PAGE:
HomeUS News updateHow 'Physical 100,' Netflix's Korean reality gauntlet destroys misconceptions around Asian bodies

How ‘Physical 100,’ Netflix’s Korean reality gauntlet destroys misconceptions around Asian bodies

“It is not a force that is involved in mainstream sports where there are a lot of barriers and difficulties like this entering that area,” he said. “The focus here on a variety of abilities and strengths through compartmentalization allows us to see the potential really close. We can almost imagine ourselves there.

Experts say the women on the show also powerfully challenge the stereotype that Asian women can be weak and hyperfeminine. Like their male counterparts, women are leaders in sports ranging from bodybuilding to wrestling. And they’re not shy about showing off their toned arms and broad shoulders. The show, in part, Thangaraj said, “completely destroyed” limited notions of Asian and Asian American womanhood.

Rachel Xu, an associate professor of American studies at Middlebury College whose research focuses on sports media and the South Korean and Korean American communities, underlined that there is still a sexism problem on the show. While it claims to be exploring the perfect physique “regardless of gender, age and race,” women are eliminated early on in the show, already declining by the third episode. The rules may be similar, Xu said, but they are not the same.

Some contestants also display rampant sexism, Xu said. Many male competitors view their female teammates as the weak link, unable to see them as formidable opponents. And in some co-ed deathmatches, male competitors received feedback for how they appeared to perform against their female competitors.

Netflix did not respond to NBC News’ request for comment.

Joo said this coincides with an increased attitude against gender equality in South Korea.

Critics say the anti-feminist movement in the country has gained steam in recent years, especially under President Yoon Suk Yeol, who in October announced his intention to abolish the country’s Ministry of Gender Equality and the Family .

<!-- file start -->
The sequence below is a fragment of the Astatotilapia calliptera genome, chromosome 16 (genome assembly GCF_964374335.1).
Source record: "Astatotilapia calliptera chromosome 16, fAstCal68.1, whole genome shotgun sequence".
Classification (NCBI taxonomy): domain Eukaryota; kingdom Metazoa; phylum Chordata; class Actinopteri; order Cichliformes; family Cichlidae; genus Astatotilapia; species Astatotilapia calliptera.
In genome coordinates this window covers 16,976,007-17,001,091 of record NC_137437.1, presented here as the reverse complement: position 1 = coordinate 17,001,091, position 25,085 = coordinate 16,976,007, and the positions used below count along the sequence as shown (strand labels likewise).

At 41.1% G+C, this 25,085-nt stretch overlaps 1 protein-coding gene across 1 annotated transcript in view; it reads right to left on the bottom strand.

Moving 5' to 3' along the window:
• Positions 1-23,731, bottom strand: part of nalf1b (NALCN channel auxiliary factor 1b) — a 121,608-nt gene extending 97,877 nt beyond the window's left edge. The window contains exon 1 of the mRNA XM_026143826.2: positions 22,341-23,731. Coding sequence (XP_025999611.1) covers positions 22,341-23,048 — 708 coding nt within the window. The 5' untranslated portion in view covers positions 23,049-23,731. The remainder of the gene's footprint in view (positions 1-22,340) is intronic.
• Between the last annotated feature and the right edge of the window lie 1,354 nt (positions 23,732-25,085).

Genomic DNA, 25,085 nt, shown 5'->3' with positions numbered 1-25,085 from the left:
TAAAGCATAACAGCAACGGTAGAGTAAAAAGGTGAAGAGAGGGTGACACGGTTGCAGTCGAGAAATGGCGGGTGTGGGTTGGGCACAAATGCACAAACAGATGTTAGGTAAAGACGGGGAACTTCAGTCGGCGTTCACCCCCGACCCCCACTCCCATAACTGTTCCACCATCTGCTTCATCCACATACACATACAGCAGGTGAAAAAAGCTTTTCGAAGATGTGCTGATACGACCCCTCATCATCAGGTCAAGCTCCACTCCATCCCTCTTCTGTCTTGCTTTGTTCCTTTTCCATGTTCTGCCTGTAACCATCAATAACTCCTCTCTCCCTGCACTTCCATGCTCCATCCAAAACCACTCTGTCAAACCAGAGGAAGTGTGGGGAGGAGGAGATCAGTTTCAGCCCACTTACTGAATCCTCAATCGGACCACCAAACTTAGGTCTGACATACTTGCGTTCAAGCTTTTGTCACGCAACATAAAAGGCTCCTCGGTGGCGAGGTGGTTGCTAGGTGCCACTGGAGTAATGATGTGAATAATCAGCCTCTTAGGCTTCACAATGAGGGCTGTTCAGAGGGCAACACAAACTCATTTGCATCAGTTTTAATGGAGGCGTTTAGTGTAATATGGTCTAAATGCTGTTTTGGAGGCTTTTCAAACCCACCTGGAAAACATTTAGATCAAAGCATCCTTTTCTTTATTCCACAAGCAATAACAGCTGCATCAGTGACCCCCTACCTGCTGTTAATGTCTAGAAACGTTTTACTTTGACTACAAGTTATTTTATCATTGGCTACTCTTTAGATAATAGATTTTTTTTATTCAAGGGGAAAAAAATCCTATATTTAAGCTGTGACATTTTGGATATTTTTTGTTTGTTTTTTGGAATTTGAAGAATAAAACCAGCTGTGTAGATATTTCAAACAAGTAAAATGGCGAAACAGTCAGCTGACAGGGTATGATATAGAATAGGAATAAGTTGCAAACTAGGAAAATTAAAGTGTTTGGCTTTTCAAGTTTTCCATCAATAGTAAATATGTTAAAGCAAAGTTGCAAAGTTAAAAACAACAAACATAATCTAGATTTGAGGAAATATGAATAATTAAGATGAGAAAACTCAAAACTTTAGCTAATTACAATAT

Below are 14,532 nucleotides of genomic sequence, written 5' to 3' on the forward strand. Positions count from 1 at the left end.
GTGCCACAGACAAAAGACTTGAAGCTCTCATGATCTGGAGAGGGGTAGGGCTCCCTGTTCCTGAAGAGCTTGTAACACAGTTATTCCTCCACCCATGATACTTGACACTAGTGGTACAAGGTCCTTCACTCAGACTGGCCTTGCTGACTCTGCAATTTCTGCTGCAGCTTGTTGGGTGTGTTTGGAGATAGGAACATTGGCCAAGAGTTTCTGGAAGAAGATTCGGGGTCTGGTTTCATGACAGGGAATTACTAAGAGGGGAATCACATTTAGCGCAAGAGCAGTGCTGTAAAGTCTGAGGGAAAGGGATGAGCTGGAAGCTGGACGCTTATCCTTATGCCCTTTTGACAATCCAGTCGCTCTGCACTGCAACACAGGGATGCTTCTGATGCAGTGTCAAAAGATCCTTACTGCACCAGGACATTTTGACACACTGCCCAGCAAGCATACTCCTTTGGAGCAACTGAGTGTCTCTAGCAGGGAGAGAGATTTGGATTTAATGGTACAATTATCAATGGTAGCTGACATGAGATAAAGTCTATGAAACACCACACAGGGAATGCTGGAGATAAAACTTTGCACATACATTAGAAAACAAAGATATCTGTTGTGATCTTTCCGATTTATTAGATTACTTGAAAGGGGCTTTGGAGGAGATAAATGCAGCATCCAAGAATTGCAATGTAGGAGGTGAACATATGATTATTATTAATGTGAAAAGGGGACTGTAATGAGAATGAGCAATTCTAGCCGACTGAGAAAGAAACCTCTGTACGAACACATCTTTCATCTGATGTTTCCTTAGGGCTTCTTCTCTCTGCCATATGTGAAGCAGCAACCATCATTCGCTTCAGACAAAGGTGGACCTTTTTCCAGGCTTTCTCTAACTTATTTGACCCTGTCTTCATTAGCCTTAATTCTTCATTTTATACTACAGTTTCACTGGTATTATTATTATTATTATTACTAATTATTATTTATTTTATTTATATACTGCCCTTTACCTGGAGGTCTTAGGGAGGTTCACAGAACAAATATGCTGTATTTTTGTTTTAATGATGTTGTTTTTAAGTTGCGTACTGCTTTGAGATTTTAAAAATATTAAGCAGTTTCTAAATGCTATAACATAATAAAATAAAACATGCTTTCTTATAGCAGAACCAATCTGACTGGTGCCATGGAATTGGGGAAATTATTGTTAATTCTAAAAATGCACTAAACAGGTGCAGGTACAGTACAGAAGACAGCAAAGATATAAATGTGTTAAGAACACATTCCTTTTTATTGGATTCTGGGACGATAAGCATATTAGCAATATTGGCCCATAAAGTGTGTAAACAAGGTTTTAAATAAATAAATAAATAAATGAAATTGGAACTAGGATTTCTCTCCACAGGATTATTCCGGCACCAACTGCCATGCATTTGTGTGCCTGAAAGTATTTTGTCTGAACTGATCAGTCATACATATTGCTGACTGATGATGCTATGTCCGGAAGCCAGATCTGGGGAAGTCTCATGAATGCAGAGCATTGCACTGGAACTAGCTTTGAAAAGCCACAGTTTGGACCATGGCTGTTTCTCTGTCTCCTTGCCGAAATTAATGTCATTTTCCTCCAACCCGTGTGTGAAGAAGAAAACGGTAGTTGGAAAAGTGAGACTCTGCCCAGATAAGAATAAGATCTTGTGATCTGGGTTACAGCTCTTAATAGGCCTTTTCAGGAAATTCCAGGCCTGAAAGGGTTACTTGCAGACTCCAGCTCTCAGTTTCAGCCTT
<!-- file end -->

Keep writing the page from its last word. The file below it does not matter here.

Ju said, “That … to me was a sign of this growing anti-feminist sentiment in Korea.” “Like, ‘Women don’t belong here and I’m going to put you in your place and I’ll show you why with just a little effort.'”

Chin equally noted that the show was a “missed opportunity” to address or correct pervasive sexism.

While the vast collection of strong, athletic Asian bodies on the show is a powerful sight for Western audiences, the focus on physicality and physical fitness has become increasingly integral to success in Korean society, Joo said. He is not always healthy.

“There’s a lot written on plastic surgery in Korea, and in many ways, it’s a result of that, where body perfection is just another way to show you’re a little better than the person next to you,” Joo said. , “People who are looking for a job in their 20s, maybe even 30s, are expected to work as a part of their self-improvement.”

There is still a long way to go before Asian bodies are portrayed in a nuanced and responsible manner. But experts say that this show will definitely change the thinking of some people.

“Size and muscularity are not the definition of strength and fitness that we all have always taken for granted,” Thangaraj said. “Rather it compels us to think about the ways in which these athletes have trained and put in the time and put in the devotion and passion.”



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